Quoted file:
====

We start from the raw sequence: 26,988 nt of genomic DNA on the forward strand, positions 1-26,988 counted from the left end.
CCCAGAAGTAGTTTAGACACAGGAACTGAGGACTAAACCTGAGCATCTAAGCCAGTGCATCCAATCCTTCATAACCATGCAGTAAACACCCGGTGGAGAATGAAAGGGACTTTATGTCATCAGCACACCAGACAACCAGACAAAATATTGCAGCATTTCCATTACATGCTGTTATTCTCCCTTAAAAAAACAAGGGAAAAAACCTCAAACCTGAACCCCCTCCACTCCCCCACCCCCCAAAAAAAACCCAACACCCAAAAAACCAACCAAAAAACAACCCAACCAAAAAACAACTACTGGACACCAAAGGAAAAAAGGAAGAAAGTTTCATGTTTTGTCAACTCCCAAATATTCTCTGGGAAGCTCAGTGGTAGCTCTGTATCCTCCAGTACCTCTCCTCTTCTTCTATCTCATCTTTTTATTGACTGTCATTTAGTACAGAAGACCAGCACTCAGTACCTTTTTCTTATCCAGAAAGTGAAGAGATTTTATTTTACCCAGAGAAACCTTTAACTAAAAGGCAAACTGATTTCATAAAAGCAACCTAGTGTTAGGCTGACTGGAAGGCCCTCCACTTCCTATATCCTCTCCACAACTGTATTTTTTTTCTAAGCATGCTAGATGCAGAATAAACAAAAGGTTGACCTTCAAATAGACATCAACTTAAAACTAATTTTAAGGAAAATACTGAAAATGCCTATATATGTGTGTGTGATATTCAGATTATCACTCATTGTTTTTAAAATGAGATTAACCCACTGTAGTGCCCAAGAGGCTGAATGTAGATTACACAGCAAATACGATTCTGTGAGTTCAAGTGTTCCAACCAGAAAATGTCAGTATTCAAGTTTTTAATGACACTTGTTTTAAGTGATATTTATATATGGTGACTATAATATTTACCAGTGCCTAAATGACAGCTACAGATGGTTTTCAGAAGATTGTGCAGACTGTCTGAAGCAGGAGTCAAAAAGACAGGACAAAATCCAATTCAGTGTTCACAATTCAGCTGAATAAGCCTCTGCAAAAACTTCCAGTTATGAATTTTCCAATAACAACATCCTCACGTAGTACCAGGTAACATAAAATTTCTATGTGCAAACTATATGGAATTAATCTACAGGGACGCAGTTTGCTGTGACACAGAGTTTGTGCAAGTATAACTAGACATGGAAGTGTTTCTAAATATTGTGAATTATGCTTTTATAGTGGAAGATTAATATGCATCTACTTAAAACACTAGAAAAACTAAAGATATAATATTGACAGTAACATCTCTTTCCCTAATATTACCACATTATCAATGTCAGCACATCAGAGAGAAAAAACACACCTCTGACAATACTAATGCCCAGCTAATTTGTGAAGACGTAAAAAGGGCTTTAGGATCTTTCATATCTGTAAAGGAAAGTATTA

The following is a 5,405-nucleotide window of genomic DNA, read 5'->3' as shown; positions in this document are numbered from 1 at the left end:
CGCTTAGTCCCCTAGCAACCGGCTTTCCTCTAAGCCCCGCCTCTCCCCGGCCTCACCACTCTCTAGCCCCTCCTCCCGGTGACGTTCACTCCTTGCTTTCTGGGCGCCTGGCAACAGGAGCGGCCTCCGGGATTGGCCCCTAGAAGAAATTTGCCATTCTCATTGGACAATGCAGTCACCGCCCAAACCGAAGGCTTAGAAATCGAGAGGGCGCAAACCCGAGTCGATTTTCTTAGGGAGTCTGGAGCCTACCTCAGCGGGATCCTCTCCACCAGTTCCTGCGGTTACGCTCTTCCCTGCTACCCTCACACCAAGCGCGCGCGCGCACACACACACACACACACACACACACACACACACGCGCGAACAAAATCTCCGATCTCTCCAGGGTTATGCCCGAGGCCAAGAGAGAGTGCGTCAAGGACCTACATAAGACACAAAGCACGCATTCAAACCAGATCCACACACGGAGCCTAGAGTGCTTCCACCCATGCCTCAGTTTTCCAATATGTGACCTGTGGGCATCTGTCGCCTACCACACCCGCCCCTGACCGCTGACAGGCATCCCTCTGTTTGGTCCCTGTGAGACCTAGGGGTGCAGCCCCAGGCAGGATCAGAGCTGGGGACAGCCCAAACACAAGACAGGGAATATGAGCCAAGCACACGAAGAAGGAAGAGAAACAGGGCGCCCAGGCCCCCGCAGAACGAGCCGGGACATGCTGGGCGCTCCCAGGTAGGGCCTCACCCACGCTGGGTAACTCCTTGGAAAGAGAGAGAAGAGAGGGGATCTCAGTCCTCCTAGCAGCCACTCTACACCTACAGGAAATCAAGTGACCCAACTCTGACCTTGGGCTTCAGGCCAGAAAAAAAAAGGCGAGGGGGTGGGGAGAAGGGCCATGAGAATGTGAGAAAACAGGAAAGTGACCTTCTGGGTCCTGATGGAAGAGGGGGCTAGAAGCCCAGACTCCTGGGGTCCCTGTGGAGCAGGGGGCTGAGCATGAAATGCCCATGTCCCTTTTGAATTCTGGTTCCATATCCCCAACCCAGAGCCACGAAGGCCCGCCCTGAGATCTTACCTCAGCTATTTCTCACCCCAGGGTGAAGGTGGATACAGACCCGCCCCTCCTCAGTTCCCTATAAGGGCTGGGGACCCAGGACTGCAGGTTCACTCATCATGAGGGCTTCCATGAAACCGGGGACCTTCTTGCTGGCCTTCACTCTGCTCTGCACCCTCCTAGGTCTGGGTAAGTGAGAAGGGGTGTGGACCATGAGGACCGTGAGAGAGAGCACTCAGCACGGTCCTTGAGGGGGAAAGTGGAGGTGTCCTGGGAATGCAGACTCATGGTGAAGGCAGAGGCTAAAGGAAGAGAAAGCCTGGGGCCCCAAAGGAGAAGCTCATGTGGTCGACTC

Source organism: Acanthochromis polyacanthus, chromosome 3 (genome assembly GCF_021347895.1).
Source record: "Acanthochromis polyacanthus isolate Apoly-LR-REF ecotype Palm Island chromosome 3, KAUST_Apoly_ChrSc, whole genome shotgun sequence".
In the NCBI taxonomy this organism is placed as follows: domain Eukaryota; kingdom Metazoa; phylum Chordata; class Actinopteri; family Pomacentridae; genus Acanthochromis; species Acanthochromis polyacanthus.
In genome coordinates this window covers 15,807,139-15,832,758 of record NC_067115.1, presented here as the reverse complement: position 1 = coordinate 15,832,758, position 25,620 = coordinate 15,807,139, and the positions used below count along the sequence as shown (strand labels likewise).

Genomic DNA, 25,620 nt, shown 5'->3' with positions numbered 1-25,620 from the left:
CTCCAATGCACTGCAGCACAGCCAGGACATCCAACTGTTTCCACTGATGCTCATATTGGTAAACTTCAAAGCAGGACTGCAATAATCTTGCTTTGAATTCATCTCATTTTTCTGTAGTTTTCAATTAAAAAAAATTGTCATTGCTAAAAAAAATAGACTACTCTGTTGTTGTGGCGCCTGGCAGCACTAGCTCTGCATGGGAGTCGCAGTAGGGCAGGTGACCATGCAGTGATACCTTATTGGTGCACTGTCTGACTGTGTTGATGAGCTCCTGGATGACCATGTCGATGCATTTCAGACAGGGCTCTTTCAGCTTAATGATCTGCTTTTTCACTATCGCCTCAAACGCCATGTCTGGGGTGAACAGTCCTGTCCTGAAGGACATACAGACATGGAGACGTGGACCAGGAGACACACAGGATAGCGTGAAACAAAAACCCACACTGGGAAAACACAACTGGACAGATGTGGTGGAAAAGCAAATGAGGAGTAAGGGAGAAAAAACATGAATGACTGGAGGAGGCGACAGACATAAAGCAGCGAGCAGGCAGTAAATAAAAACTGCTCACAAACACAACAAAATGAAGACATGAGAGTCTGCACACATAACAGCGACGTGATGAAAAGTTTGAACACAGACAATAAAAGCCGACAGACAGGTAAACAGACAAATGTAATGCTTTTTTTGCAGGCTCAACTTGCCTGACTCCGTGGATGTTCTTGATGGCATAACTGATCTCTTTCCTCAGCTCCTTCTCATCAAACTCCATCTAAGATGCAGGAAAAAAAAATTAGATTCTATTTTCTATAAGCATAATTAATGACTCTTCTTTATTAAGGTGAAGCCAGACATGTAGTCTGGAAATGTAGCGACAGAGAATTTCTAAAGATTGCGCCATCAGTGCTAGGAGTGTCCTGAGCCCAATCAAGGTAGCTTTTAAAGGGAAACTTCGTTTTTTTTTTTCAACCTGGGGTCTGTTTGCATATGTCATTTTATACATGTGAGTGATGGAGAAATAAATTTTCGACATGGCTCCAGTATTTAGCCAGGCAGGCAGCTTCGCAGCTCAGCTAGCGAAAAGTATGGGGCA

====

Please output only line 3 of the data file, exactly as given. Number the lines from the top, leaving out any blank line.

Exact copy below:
The following is a 5,405-nucleotide window of genomic DNA, read 5'->3' as shown; positions in this document are numbered from 1 at the left end: